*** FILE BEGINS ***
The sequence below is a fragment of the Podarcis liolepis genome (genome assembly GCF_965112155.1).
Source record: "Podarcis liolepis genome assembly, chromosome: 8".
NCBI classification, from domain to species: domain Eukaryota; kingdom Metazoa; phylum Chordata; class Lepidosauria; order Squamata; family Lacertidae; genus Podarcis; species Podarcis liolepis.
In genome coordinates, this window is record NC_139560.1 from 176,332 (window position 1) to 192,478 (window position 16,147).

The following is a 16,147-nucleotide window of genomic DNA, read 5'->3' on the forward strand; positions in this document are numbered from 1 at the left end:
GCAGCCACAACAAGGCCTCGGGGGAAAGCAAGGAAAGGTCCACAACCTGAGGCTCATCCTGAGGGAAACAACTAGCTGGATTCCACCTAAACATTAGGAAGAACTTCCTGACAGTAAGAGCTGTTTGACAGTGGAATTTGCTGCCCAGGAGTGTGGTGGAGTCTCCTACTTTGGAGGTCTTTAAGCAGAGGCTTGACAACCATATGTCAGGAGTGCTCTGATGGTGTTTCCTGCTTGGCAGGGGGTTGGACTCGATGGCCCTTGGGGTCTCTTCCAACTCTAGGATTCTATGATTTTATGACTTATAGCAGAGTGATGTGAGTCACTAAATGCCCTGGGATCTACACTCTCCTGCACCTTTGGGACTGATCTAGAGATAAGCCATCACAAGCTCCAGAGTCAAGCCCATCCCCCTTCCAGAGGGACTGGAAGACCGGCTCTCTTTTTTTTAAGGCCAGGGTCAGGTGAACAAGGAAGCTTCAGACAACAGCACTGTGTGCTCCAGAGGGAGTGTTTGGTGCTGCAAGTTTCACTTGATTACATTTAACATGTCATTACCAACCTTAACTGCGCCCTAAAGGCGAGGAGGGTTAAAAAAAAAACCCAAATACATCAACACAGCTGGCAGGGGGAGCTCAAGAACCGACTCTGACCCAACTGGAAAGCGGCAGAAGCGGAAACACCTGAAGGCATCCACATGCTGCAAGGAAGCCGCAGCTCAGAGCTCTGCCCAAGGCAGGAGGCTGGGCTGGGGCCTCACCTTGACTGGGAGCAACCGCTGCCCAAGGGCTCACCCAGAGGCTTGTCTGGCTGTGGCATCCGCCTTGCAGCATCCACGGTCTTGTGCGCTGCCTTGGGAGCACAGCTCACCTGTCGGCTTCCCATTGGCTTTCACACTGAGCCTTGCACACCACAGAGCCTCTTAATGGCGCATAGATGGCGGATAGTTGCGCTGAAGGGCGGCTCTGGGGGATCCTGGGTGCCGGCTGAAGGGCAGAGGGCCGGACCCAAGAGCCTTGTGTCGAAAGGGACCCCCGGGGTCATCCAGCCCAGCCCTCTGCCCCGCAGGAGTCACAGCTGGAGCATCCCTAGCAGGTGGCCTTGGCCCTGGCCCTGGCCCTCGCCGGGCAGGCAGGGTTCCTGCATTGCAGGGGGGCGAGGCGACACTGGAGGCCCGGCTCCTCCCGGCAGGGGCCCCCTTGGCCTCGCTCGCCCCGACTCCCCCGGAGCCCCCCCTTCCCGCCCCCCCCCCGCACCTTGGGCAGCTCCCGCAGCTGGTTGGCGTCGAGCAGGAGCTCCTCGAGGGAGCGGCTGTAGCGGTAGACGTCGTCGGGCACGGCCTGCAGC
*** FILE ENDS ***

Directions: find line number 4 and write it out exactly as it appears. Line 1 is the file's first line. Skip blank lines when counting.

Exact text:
In genome coordinates, this window is record NC_139560.1 from 176,332 (window position 1) to 192,478 (window position 16,147).